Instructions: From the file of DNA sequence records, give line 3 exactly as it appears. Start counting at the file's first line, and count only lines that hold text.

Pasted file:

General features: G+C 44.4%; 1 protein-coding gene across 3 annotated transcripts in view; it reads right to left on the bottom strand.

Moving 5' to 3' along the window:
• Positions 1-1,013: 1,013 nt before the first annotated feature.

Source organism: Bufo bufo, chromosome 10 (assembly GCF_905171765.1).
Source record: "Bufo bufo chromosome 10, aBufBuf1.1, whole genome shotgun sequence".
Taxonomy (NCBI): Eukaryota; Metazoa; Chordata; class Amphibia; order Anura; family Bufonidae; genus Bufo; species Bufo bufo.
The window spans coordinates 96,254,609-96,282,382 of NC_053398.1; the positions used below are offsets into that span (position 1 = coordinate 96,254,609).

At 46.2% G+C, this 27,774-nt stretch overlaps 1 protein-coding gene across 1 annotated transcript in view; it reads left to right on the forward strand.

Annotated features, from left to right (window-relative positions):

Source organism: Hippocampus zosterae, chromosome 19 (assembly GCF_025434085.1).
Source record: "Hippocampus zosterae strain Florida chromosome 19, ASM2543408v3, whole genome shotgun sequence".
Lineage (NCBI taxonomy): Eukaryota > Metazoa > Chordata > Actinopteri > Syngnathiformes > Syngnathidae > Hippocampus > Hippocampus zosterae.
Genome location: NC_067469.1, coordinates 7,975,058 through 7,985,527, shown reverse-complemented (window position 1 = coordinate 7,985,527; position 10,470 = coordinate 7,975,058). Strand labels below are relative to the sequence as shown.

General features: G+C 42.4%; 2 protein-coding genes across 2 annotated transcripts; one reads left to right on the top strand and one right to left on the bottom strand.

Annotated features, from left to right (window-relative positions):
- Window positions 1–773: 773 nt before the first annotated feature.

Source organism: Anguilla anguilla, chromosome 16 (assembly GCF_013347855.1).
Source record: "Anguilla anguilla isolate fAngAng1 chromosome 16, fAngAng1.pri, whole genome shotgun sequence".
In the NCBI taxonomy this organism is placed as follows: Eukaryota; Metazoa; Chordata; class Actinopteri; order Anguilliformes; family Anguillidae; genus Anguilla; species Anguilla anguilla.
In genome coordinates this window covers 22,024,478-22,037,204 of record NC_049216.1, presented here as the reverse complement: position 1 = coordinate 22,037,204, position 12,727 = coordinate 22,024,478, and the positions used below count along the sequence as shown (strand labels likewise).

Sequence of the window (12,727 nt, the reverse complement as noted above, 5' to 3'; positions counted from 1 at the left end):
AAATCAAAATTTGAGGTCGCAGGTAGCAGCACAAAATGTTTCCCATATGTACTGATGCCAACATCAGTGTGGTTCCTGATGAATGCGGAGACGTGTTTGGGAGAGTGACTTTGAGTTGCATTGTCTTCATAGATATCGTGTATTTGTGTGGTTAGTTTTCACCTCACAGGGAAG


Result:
• Positions 1-1,013: 1,013 nt before the first annotated feature.